Twitter's prospective buyer is going about his acquisition in a rather unusual way. Elon Musk took to Twitter (naturally) on Monday to argue with CEO Parag Agrawal over the company's bot account estimates and during a conference Monday said renegotiating the deal for a lower price wasn't "out of the question." Does Musk actually want to buy this company?
Agrawal on Monday shared a Twitter thread defending the company's estimate that less than 5% of reported daily active users for the quarter are spam accounts. Agrawal said the internal estimates for the past four quarters were "well under 5%," but can't share that data due to the "critical need to use both public and private information" to collect it. Monitoring for spam is also a difficult task, said Agrawal, given that tons of accounts that are backed by real people "look fake superficially."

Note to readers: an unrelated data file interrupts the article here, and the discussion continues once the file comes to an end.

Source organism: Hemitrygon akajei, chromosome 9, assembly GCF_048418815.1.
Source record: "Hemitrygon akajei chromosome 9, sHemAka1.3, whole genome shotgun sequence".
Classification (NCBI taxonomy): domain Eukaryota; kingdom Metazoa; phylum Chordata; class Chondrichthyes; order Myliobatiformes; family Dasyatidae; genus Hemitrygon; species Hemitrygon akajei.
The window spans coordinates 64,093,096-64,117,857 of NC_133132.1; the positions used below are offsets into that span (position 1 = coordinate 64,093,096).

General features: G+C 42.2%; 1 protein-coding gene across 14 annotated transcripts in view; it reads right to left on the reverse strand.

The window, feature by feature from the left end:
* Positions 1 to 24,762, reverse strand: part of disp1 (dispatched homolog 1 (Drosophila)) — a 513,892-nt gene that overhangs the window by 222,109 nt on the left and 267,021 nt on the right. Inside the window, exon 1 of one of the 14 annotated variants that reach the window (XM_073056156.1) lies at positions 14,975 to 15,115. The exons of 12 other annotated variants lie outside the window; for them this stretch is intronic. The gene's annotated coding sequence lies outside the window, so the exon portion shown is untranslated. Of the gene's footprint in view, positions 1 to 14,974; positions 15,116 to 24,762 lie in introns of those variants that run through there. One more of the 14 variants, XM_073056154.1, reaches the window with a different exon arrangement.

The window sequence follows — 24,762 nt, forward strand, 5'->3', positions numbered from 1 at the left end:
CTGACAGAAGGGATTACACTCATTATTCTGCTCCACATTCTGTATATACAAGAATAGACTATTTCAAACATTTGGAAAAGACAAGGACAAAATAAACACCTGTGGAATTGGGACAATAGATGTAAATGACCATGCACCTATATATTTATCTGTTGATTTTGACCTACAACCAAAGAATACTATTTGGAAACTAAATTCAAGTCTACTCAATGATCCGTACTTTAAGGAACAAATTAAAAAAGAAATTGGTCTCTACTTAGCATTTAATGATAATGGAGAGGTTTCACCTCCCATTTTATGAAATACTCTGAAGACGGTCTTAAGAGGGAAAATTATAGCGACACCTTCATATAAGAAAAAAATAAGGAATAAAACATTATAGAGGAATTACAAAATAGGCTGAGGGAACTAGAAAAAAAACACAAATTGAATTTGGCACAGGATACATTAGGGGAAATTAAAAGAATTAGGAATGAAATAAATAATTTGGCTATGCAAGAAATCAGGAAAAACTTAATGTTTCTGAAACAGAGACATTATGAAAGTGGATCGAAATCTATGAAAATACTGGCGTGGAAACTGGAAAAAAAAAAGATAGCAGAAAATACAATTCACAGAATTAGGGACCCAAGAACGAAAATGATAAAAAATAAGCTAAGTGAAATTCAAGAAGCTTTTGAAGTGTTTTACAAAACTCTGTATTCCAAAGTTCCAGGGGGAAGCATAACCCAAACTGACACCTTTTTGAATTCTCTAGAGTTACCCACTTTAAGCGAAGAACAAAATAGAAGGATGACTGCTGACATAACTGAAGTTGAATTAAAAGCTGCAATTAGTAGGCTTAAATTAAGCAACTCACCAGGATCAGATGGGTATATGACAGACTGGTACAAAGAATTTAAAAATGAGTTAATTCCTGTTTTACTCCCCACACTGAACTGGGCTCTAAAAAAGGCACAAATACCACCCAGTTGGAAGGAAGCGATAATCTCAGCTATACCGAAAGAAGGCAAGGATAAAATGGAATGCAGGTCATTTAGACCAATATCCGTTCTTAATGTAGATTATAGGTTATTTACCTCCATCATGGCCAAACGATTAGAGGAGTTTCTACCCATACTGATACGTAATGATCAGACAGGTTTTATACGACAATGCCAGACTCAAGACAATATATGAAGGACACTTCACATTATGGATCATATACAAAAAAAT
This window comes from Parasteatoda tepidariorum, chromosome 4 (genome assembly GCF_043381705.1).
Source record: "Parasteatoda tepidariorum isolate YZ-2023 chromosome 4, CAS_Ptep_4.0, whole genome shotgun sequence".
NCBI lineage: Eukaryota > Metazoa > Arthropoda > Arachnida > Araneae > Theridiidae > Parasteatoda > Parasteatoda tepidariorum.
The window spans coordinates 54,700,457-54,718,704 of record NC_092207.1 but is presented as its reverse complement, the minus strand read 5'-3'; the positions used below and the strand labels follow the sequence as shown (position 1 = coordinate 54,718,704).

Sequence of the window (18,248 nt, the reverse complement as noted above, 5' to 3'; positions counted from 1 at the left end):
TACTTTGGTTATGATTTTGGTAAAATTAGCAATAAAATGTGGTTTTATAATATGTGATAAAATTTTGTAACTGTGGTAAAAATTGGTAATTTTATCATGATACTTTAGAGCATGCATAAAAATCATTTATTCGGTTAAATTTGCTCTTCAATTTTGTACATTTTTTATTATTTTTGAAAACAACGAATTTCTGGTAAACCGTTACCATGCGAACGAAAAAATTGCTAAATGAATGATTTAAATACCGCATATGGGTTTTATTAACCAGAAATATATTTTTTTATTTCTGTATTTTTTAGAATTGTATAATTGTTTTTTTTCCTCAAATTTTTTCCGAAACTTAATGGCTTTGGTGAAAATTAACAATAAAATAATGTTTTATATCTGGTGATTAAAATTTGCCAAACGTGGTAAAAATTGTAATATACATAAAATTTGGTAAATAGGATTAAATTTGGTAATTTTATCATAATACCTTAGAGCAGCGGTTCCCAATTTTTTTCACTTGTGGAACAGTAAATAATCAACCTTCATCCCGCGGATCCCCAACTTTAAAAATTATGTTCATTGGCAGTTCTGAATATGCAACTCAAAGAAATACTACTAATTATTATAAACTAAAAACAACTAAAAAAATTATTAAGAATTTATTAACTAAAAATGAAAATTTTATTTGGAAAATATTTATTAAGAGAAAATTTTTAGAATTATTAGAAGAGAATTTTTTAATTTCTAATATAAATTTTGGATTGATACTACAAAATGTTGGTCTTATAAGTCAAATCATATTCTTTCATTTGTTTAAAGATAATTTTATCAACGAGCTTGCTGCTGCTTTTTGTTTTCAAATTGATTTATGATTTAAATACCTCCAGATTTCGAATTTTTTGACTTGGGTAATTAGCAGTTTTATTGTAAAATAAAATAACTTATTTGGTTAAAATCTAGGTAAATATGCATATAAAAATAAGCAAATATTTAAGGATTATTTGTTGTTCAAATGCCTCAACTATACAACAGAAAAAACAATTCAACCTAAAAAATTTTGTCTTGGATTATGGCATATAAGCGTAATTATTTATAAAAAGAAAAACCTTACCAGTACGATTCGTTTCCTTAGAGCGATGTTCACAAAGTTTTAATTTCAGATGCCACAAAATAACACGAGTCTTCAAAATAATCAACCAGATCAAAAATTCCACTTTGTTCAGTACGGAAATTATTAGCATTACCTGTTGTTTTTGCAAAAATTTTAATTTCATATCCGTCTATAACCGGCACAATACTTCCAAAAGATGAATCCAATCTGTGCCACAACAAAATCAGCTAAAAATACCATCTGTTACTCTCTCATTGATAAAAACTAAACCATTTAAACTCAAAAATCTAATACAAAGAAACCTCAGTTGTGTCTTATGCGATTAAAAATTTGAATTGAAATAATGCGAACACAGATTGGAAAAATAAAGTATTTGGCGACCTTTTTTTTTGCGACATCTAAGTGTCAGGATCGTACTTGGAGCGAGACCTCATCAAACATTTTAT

"Our estimate is based on multiple human reviews (in replicate) of thousands of accounts, that are sampled at random, consistently over time, from *accounts we count as mDAUs*," Agrawal tweeted. "We do this every quarter, and we have been doing this for many years."
To this, Musk responded with a very Musk tweet: a poop emoji (which of course, received thousands of retweets, replies and likes).
He then questioned Agrawal on how advertisers will know if they're getting the full benefit of placing ads on Twitter without that information.
"This is fundamental to the financial health of Twitter," Musk tweeted.
Given that Musk thinks this issue is "fundamental," it's curious as to why he's tweeting at the CEO instead of doing due diligence behind the scenes, but then again, this is Elon Musk.
The public spat comes after Musk announced Friday that his bid for Twitter was "temporarily on hold" while the company provided details supporting the calculation of whether or not spam made up less than less than 5% of users, adding hours after his first tweet, that he was “still committed to [the] acquisition.” (That said, what does "on hold" really even mean, since the deal must be consummated by Oct. 24? Not much.)
Musk doubled down on his disbelief of the amount of bots on Twitter at the All-In Summit in Miami on Monday, estimating that fake users make up at least 20% of all Twitter accounts, Bloomberg reported.
Agrawal, notably, did not engage with Musk's tweets.